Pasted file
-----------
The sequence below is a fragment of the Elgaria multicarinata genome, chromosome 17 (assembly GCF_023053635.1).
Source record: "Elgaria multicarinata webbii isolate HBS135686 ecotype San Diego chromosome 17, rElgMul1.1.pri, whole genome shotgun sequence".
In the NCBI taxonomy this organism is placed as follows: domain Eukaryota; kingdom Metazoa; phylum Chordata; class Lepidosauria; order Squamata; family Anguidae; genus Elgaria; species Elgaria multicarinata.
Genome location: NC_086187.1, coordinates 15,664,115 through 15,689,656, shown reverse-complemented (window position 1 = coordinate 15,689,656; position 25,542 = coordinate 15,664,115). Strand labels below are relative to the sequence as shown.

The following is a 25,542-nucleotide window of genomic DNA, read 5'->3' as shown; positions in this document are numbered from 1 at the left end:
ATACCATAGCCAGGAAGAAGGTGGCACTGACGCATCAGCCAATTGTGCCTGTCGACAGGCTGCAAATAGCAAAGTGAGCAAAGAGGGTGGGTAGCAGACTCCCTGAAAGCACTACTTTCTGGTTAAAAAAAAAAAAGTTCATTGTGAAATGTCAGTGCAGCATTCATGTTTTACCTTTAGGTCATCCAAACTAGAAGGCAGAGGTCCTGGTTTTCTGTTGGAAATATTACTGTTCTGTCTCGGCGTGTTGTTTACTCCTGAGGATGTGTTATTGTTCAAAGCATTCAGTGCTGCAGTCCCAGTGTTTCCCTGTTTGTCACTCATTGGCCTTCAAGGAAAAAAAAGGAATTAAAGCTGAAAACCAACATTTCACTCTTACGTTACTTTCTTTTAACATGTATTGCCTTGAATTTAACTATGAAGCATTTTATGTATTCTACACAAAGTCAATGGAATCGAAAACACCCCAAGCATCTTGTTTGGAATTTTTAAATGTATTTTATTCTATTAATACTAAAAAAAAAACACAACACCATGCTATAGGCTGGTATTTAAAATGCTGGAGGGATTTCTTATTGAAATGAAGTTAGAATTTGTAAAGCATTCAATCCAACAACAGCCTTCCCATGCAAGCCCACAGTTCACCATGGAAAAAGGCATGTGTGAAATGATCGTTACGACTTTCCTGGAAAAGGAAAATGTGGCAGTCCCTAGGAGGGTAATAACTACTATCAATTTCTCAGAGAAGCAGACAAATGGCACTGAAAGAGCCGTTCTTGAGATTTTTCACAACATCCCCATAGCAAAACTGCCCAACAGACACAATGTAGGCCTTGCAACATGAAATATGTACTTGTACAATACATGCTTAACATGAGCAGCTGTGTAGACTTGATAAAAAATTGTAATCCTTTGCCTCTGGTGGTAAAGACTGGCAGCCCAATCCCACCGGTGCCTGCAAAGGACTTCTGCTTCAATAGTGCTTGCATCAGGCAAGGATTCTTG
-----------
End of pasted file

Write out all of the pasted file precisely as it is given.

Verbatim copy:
The sequence below is a fragment of the Elgaria multicarinata genome, chromosome 17 (assembly GCF_023053635.1).
Source record: "Elgaria multicarinata webbii isolate HBS135686 ecotype San Diego chromosome 17, rElgMul1.1.pri, whole genome shotgun sequence".
In the NCBI taxonomy this organism is placed as follows: domain Eukaryota; kingdom Metazoa; phylum Chordata; class Lepidosauria; order Squamata; family Anguidae; genus Elgaria; species Elgaria multicarinata.
Genome location: NC_086187.1, coordinates 15,664,115 through 15,689,656, shown reverse-complemented (window position 1 = coordinate 15,689,656; position 25,542 = coordinate 15,664,115). Strand labels below are relative to the sequence as shown.

The following is a 25,542-nucleotide window of genomic DNA, read 5'->3' as shown; positions in this document are numbered from 1 at the left end:
ATACCATAGCCAGGAAGAAGGTGGCACTGACGCATCAGCCAATTGTGCCTGTCGACAGGCTGCAAATAGCAAAGTGAGCAAAGAGGGTGGGTAGCAGACTCCCTGAAAGCACTACTTTCTGGTTAAAAAAAAAAAAGTTCATTGTGAAATGTCAGTGCAGCATTCATGTTTTACCTTTAGGTCATCCAAACTAGAAGGCAGAGGTCCTGGTTTTCTGTTGGAAATATTACTGTTCTGTCTCGGCGTGTTGTTTACTCCTGAGGATGTGTTATTGTTCAAAGCATTCAGTGCTGCAGTCCCAGTGTTTCCCTGTTTGTCACTCATTGGCCTTCAAGGAAAAAAAAGGAATTAAAGCTGAAAACCAACATTTCACTCTTACGTTACTTTCTTTTAACATGTATTGCCTTGAATTTAACTATGAAGCATTTTATGTATTCTACACAAAGTCAATGGAATCGAAAACACCCCAAGCATCTTGTTTGGAATTTTTAAATGTATTTTATTCTATTAATACTAAAAAAAAAACACAACACCATGCTATAGGCTGGTATTTAAAATGCTGGAGGGATTTCTTATTGAAATGAAGTTAGAATTTGTAAAGCATTCAATCCAACAACAGCCTTCCCATGCAAGCCCACAGTTCACCATGGAAAAAGGCATGTGTGAAATGATCGTTACGACTTTCCTGGAAAAGGAAAATGTGGCAGTCCCTAGGAGGGTAATAACTACTATCAATTTCTCAGAGAAGCAGACAAATGGCACTGAAAGAGCCGTTCTTGAGATTTTTCACAACATCCCCATAGCAAAACTGCCCAACAGACACAATGTAGGCCTTGCAACATGAAATATGTACTTGTACAATACATGCTTAACATGAGCAGCTGTGTAGACTTGATAAAAAATTGTAATCCTTTGCCTCTGGTGGTAAAGACTGGCAGCCCAATCCCACCGGTGCCTGCAAAGGACTTCTGCTTCAATAGTGCTTGCATCAGGCAAGGATTCTTG